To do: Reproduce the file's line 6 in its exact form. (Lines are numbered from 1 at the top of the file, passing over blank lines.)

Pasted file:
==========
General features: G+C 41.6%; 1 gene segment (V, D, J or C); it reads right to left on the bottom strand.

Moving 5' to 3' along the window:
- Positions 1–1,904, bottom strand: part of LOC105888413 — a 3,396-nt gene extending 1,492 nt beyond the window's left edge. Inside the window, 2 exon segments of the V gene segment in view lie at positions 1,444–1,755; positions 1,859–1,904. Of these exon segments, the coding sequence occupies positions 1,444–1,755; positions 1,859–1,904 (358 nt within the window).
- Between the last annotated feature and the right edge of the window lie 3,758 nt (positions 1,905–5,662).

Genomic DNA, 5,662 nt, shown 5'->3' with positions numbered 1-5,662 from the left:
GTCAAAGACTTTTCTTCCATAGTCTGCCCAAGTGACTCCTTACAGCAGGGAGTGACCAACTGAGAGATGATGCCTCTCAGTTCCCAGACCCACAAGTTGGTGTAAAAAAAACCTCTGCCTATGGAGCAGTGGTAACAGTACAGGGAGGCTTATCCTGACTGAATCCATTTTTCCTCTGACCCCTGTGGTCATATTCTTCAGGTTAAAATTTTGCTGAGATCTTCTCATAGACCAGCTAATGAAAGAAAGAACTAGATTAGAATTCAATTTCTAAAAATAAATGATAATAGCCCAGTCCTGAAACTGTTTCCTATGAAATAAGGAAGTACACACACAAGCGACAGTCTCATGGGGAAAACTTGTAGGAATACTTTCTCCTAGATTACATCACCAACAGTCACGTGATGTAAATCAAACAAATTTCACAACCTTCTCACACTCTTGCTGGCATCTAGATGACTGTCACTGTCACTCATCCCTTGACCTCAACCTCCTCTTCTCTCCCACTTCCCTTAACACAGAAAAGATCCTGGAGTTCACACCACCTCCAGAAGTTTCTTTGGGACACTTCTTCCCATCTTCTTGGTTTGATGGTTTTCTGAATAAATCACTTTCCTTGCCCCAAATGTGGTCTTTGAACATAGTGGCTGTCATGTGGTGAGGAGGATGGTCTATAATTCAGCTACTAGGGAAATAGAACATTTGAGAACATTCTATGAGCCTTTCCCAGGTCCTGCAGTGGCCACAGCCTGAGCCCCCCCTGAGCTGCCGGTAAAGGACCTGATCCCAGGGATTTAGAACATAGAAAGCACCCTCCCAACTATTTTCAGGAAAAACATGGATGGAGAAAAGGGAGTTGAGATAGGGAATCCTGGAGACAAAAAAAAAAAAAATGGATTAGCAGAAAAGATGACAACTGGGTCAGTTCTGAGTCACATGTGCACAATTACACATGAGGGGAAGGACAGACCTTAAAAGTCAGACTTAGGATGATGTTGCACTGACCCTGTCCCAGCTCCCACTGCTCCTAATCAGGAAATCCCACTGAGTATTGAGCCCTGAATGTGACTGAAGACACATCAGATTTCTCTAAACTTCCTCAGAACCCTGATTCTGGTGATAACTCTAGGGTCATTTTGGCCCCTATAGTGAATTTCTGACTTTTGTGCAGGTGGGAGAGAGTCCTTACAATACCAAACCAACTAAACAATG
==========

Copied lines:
GTCAAAGACTTTTCTTCCATAGTCTGCCCAAGTGACTCCTTACAGCAGGGAGTGACCAACTGAGAGATGATGCCTCTCAGTTCCCAGACCCACAAGTTGGTGTAAAAAAAACCTCTGCCTATGGAGCAGTGGTAACAGTACAGGGAGGCTTATCCTGACTGAATCCATTTTTCCTCTGACCCCTGTGGTCATATTCTTCAGGTTAAAATTTTGCTGAGATCTTCTCATAGACCAGCTAATGAAAGAAAGAACTAGATTAGAATTCAATTTCTAAAAATAAATGATAATAGCCCAGTCCTGAAACTGTTTCCTATGAAATAAGGAAGTACACACACAAGCGACAGTCTCATGGGGAAAACTTGTAGGAATACTTTCTCCTAGATTACATCACCAACAGTCACGTGATGTAAATCAAACAAATTTCACAACCTTCTCACACTCTTGCTGGCATCTAGATGACTGTCACTGTCACTCATCCCTTGACCTCAACCTCCTCTTCTCTCCCACTTCCCTTAACACAGAAAAGATCCTGGAGTTCACACCACCTCCAGAAGTTTCTTTGGGACACTTCTTCCCATCTTCTTGGTTTGATGGTTTTCTGAATAAATCACTTTCCTTGCCCCAAATGTGGTCTTTGAACATAGTGGCTGTCATGTGGTGAGGAGGATGGTCTATAATTCAGCTACTAGGGAAATAGAACATTTGAGAACATTCTATGAGCCTTTCCCAGGTCCTGCAGTGGCCACAGCCTGAGCCCCCCCTGAGCTGCCGGTAAAGGACCTGATCCCAGGGATTTAGAACATAGAAAGCACCCTCCCAACTATTTTCAGGAAAAACATGGATGGAGAAAAGGGAGTTGAGATAGGGAATCCTGGAGACAAAAAAAAAAAAAATGGATTAGCAGAAAAGATGACAACTGGGTCAGTTCTGAGTCACATGTGCACAATTACACATGAGGGGAAGGACAGACCTTAAAAGTCAGACTTAGGATGATGTTGCACTGACCCTGTCCCAGCTCCCACTGCTCCTAATCAGGAAATCCCACTGAGTATTGAGCCCTGAATGTGACTGAAGACACATCAGATTTCTCTAAACTTCCTCAGAACCCTGATTCTGGTGATAACTCTAGGGTCATTTTGGCCCCTATAGTGAATTTCTGACTTTTGTGCAGGTGGGAGAGAGTCCTTACAATACCAAACCAACTAAACAATG